Popular Religion in Modern China: The New Role of Nuo
Since the early 1980s, China's rapid economic growth and social transformation have greatly altered the role of popular religion in the country. This book makes a new contribution to the research on the phenomenon by examining the role which popular religion has played in modern Chinese politics. Popular Religion in Modern China uses Nuo as an example of how a popular religion has been directly incorporated into the Chinese Community Party's (CCP) policies and how the religion functions as a tool to maintain socio-political stability, safeguard national unification and raise the country's cultural 'soft power' in the eyes of the world. It provides rich new material on the interplay between contemporary Chinese politics, popular religion and economic development in a rapidly changing society.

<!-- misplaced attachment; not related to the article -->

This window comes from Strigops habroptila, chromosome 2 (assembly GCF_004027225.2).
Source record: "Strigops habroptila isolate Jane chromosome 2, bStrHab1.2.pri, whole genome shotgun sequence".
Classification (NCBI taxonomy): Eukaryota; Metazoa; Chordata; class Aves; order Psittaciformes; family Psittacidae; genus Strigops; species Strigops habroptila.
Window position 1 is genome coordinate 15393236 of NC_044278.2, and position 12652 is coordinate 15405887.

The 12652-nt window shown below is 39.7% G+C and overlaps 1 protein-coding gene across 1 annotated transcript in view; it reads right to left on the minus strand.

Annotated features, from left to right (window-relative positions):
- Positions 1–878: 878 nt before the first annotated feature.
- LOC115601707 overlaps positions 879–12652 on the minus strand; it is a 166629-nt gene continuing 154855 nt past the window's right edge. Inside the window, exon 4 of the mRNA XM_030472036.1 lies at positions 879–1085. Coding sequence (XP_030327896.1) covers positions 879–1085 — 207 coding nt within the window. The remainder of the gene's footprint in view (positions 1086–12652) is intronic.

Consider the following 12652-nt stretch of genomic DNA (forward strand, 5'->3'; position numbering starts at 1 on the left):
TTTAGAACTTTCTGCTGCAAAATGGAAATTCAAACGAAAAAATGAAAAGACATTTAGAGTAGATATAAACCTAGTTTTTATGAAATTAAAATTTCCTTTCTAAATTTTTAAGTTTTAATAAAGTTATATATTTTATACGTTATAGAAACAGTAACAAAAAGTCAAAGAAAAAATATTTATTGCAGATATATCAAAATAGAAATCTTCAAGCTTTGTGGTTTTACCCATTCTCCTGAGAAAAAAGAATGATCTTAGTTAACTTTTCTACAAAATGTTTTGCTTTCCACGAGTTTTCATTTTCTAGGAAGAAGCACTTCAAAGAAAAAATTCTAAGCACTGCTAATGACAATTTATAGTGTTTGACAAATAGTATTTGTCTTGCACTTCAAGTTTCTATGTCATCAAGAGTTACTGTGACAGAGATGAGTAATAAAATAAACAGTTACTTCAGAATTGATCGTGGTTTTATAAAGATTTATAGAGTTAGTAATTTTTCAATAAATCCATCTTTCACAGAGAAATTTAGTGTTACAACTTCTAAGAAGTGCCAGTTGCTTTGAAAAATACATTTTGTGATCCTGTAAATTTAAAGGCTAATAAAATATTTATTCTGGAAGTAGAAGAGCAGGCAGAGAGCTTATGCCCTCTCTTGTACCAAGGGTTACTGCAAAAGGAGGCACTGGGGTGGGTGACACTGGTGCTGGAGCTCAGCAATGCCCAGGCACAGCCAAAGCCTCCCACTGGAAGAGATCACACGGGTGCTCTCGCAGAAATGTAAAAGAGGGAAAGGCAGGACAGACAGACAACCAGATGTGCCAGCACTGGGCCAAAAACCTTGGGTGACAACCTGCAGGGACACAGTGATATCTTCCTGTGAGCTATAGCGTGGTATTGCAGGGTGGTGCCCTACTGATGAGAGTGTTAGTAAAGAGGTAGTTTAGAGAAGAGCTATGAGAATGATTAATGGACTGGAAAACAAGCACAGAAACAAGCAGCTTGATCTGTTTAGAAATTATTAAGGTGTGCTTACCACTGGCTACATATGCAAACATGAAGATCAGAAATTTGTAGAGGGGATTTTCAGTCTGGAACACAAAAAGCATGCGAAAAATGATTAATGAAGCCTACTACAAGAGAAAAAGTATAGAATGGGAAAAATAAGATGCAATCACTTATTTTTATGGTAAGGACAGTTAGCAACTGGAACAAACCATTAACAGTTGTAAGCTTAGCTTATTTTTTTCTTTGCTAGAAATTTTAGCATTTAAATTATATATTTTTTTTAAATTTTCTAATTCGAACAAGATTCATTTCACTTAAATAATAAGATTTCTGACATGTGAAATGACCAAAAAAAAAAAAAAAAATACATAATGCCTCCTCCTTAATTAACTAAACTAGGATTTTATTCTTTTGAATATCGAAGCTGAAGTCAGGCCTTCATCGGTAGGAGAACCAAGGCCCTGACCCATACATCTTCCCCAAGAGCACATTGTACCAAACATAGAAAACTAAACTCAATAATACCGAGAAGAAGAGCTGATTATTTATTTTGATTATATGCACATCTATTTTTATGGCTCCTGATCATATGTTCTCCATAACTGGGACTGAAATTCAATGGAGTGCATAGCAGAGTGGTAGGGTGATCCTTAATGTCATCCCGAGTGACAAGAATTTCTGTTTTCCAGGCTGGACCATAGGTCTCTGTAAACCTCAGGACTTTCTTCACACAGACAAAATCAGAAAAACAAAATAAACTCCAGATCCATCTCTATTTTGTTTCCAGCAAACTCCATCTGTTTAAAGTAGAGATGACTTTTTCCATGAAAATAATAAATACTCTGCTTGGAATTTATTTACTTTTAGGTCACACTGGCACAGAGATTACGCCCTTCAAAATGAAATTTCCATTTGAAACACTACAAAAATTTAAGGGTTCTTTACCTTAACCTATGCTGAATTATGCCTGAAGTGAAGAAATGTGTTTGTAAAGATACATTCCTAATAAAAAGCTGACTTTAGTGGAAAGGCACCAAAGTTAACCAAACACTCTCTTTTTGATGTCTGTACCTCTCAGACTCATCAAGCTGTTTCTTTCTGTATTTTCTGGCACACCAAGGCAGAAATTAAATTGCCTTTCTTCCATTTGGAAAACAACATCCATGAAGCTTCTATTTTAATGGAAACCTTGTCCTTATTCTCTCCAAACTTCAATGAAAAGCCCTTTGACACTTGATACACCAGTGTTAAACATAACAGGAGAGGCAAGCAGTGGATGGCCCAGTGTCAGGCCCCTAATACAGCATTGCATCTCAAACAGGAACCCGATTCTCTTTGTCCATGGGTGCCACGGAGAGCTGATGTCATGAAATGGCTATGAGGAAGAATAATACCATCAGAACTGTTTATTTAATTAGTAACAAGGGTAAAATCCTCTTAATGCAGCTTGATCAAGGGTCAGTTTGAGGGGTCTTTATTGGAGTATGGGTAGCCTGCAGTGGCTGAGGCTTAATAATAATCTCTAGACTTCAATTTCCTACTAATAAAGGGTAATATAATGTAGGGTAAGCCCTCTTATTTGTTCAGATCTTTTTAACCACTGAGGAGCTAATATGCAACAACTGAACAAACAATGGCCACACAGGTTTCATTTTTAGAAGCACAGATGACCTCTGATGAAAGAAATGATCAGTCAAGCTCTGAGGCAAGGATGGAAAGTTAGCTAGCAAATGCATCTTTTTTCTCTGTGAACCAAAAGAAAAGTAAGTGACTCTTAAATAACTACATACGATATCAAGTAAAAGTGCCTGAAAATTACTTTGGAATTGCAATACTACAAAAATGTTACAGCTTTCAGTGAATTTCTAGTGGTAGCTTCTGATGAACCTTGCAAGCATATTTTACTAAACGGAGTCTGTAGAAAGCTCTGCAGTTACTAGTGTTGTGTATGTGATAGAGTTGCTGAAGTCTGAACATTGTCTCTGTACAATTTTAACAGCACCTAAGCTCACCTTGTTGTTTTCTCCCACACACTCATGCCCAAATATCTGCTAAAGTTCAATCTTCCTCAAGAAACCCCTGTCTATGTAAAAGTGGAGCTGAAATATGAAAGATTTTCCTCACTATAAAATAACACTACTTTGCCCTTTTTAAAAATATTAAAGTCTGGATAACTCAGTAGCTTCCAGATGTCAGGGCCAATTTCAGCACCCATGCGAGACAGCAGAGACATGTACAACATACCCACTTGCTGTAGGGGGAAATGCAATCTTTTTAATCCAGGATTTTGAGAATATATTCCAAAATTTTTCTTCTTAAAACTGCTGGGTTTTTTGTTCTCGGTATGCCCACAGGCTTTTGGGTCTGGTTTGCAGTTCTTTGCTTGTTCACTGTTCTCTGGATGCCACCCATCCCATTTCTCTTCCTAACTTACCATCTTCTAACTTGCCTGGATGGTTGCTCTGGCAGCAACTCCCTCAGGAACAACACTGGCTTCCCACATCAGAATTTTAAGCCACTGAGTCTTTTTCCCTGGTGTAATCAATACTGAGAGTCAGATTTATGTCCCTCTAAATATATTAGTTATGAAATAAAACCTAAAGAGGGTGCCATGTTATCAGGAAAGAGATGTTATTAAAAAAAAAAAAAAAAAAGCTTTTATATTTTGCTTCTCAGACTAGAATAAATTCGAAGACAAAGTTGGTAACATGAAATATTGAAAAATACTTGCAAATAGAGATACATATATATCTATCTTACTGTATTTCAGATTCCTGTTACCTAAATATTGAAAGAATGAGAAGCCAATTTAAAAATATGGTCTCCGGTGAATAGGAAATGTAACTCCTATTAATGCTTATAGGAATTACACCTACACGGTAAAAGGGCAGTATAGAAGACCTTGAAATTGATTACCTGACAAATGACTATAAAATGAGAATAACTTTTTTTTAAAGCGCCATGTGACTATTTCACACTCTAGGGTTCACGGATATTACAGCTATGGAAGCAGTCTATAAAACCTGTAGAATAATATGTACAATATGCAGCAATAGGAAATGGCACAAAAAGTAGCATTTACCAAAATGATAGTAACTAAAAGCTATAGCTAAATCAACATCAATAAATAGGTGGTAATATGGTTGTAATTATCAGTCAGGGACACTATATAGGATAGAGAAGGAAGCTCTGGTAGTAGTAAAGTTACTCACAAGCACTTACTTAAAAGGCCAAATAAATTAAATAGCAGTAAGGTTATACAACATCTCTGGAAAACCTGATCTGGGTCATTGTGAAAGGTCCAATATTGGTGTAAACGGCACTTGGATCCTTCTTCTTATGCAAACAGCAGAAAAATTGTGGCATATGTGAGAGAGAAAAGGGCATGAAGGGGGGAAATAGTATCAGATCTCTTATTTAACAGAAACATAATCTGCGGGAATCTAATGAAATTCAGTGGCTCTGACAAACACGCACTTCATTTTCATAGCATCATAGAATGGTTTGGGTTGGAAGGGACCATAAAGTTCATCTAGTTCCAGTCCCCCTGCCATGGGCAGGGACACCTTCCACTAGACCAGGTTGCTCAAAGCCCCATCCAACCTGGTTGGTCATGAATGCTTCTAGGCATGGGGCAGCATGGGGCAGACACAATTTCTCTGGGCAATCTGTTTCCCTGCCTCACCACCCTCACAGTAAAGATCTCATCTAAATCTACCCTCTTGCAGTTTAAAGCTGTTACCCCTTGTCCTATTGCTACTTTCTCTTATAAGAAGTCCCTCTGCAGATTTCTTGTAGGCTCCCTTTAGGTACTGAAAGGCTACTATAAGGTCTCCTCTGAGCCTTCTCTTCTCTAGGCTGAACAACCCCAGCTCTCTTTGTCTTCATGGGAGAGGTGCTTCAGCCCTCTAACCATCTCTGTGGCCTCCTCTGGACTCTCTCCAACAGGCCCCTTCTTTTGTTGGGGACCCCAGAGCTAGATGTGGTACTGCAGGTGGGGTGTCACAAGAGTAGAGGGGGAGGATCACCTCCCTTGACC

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ancestor worship ancient atheism Beijing Buddhism called CCP’s ceremony clan client Committee Communist Confucianism cosmology cultural marker Daoism Dejiang county Dejiang government divination economic Emperor Gods ethnic groups ethnic identity ethnic minority ethnic minority group evil soul evil spirits example exorcism feudal fieldwork ghosts gods of terror guazi Guiyang Guizhou province heaven household human Hunan ideology Imperial Intangible Cultural Heritage Jiangjun Jiangxi Kaishan Mengjiang living fossil magic masks master Mengjiang Miao migrant Ming misfortune Modern China nuo master nuo ritual nuo’s Nuoxi official organisation palace party party-state party-state’s People’s person play popular religion post-Mao prefecture Press promote Qing dynasty Reform regions relationship Religion in China religious nuo drama religious rituals rite role sacred Shenxi village shrine social socio-economic southwest China specialists supernatural superstition symbolic Tongren tourist township transformation Tujiazu Wenhua Zhang Zhongguo Zhou